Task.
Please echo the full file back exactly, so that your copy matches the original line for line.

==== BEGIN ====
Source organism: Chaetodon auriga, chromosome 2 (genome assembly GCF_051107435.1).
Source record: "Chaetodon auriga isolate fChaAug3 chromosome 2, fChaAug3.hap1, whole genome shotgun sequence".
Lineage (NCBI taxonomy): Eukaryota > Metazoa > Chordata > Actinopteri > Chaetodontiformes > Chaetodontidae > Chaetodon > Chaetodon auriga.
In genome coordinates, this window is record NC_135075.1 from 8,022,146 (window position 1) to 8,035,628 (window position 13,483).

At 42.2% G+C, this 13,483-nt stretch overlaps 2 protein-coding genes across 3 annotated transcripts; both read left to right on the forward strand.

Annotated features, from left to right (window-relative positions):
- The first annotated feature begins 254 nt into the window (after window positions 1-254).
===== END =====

Source organism: Chaetodon auriga, chromosome 2 (genome assembly GCF_051107435.1).
Source record: "Chaetodon auriga isolate fChaAug3 chromosome 2, fChaAug3.hap1, whole genome shotgun sequence".
Lineage (NCBI taxonomy): Eukaryota > Metazoa > Chordata > Actinopteri > Chaetodontiformes > Chaetodontidae > Chaetodon > Chaetodon auriga.
In genome coordinates, this window is record NC_135075.1 from 8,022,146 (window position 1) to 8,035,628 (window position 13,483).

At 42.2% G+C, this 13,483-nt stretch overlaps 2 protein-coding genes across 3 annotated transcripts; both read left to right on the forward strand.

Annotated features, from left to right (window-relative positions):
- The first annotated feature begins 254 nt into the window (after window positions 1-254).